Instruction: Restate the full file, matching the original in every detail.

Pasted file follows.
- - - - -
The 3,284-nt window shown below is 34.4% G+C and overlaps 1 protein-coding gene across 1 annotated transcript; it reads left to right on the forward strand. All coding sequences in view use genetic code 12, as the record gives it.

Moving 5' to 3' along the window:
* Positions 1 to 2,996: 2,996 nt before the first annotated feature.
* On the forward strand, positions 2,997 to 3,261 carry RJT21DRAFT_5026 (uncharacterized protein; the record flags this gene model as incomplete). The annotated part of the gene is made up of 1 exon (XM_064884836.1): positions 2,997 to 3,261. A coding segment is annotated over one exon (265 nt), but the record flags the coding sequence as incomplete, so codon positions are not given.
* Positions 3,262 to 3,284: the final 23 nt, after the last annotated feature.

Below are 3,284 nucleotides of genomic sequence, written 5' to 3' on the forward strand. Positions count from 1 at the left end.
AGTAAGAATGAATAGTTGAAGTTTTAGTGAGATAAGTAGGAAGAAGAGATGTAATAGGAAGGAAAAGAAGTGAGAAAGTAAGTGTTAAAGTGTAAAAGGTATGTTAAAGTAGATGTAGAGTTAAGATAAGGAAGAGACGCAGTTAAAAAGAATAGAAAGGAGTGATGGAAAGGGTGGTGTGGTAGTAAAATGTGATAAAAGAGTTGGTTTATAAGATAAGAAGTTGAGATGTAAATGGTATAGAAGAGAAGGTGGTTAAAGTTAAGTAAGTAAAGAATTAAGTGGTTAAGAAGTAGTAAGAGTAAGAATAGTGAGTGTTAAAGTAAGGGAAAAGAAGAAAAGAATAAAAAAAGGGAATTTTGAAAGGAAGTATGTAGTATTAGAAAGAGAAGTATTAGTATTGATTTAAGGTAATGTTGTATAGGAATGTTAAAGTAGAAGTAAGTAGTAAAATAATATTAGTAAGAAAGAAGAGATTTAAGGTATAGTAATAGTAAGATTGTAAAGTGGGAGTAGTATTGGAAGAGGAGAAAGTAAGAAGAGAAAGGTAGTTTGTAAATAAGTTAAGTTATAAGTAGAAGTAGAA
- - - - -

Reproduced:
The 3,284-nt window shown below is 34.4% G+C and overlaps 1 protein-coding gene across 1 annotated transcript; it reads left to right on the forward strand. All coding sequences in view use genetic code 12, as the record gives it.

Moving 5' to 3' along the window:
* Positions 1 to 2,996: 2,996 nt before the first annotated feature.
* On the forward strand, positions 2,997 to 3,261 carry RJT21DRAFT_5026 (uncharacterized protein; the record flags this gene model as incomplete). The annotated part of the gene is made up of 1 exon (XM_064884836.1): positions 2,997 to 3,261. A coding segment is annotated over one exon (265 nt), but the record flags the coding sequence as incomplete, so codon positions are not given.
* Positions 3,262 to 3,284: the final 23 nt, after the last annotated feature.

Below are 3,284 nucleotides of genomic sequence, written 5' to 3' on the forward strand. Positions count from 1 at the left end.
AGTAAGAATGAATAGTTGAAGTTTTAGTGAGATAAGTAGGAAGAAGAGATGTAATAGGAAGGAAAAGAAGTGAGAAAGTAAGTGTTAAAGTGTAAAAGGTATGTTAAAGTAGATGTAGAGTTAAGATAAGGAAGAGACGCAGTTAAAAAGAATAGAAAGGAGTGATGGAAAGGGTGGTGTGGTAGTAAAATGTGATAAAAGAGTTGGTTTATAAGATAAGAAGTTGAGATGTAAATGGTATAGAAGAGAAGGTGGTTAAAGTTAAGTAAGTAAAGAATTAAGTGGTTAAGAAGTAGTAAGAGTAAGAATAGTGAGTGTTAAAGTAAGGGAAAAGAAGAAAAGAATAAAAAAAGGGAATTTTGAAAGGAAGTATGTAGTATTAGAAAGAGAAGTATTAGTATTGATTTAAGGTAATGTTGTATAGGAATGTTAAAGTAGAAGTAAGTAGTAAAATAATATTAGTAAGAAAGAAGAGATTTAAGGTATAGTAATAGTAAGATTGTAAAGTGGGAGTAGTATTGGAAGAGGAGAAAGTAAGAAGAGAAAGGTAGTTTGTAAATAAGTTAAGTTATAAGTAGAAGTAGAA